"However, the air quality in 25 North and Northeast provinces – Chiang Rai, Phayao, Chiang Mai, Nan, Lampang, Phrae, Uttaradit, Sukhothai, Phitsanulok, Tak, Kamphaeng Phet, Phetchabun, Uthai Thani, Lopburi, Saraburi, Prachin Buri, Nong Khai, Loei, Nakhon Phanom, Khon Kaen, Kalasin, Roi Et, Chaiyaphum, Ubon Ratchathani and Nakhon Ratchasima – is unsafe," said CAPM deputy spokeswoman Siwaporn Rangsiyanon.
Chiang Mai on Monday suffered PM2.5 levels as a high as 66 micrograms per cubic metre (μg/m3), according to the CAPM, though the popular aqicn.org website measured levels as high as 164μg/m3 over the past 48 hours. Thailand's safe level is set at 50μg/m3, twice that of the World Health Organisation.
The air quality in Bangkok and its vicinity would hit unsafe levels again on Wednesday and Thursday, according the CAPM forecast. Air quality in other regions is likely to improve.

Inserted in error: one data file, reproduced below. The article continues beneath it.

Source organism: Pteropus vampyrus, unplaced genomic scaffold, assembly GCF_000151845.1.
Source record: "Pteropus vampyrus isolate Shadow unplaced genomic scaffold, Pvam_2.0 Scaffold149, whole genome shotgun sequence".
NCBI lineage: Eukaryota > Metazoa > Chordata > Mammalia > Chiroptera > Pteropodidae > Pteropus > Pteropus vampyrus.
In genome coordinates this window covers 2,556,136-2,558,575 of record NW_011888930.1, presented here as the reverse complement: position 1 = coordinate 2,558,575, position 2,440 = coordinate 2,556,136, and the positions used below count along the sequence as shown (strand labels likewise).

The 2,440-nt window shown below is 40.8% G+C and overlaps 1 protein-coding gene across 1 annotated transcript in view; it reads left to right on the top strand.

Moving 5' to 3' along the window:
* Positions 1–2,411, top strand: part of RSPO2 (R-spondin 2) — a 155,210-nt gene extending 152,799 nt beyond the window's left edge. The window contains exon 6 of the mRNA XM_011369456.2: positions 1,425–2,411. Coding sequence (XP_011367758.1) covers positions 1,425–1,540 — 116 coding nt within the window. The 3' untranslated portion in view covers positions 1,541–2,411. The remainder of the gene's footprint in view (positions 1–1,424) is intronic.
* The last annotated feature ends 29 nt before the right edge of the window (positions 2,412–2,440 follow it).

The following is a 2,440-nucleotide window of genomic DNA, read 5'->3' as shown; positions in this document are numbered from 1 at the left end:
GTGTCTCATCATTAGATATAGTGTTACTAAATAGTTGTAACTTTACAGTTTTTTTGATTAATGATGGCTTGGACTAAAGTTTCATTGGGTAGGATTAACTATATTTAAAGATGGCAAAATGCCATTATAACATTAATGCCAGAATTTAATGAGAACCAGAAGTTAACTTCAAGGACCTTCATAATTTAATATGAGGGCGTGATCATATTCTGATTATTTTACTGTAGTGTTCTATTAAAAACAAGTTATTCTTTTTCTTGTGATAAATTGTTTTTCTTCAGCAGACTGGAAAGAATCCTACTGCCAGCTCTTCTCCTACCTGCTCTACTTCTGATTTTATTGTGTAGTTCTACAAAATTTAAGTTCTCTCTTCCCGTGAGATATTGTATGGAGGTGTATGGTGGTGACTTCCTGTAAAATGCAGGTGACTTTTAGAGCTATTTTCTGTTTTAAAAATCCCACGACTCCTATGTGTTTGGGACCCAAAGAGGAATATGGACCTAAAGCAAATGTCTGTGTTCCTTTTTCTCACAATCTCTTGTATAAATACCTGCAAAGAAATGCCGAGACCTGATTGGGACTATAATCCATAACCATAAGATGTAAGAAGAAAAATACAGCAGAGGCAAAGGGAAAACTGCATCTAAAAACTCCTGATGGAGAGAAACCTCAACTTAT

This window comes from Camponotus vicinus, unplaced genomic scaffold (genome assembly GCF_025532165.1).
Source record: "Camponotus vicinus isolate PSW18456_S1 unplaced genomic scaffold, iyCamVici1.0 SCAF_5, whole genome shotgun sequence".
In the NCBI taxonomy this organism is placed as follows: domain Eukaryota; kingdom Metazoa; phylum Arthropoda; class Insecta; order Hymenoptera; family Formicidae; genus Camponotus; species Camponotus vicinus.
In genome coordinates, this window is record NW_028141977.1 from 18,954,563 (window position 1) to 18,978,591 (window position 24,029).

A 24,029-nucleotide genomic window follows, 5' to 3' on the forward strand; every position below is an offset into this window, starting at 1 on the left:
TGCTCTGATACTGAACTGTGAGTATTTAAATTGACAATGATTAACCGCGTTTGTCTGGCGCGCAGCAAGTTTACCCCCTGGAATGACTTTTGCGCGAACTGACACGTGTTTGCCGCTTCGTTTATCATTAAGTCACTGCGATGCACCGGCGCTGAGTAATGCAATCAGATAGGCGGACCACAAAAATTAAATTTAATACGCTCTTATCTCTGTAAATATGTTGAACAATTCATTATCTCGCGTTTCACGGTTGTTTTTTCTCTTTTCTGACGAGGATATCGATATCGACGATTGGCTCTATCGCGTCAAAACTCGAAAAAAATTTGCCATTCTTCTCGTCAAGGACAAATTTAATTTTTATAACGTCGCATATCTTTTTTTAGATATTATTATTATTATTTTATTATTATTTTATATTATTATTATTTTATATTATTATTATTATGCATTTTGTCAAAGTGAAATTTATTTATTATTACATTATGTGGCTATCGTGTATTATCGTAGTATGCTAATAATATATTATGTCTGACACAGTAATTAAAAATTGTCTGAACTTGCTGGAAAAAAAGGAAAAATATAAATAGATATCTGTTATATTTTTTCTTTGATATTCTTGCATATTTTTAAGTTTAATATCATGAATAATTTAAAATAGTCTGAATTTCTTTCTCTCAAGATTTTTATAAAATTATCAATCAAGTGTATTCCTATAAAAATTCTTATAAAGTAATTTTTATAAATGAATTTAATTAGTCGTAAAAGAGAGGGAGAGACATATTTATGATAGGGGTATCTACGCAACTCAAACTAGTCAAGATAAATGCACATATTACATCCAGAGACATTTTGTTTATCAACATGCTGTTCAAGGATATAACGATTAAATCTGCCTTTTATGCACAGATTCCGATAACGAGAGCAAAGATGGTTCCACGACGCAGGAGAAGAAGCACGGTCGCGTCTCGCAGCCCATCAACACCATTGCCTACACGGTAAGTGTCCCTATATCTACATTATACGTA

"Therefore, we ask people to refrain from burning crops in the open air, reduce time spent on outdoor activities, use protective accessories and see a doctor if they have symptoms [such as breathing difficulties]," said the spokeswoman.
The CAPM is cooperating with other government agencies to tackle the PM2.5 situation.
"The Natural Resources and Environment Ministry has ordered its officials to collect information related to wildfire, smog and PM2.5 for provincial governors, while the Department of Local Administration has instructed its officials to prevent and resolve problems related to PM2.5 in their area, especially agricultural and community areas," Siwaporn said.
She added that PM2.5 levels can be monitored via the Air4Thai.com website or smartphone app, or the CAPM Facebook page. Other pollution-monitoring websites are available.
Published : January 25, 2021
By : The Nation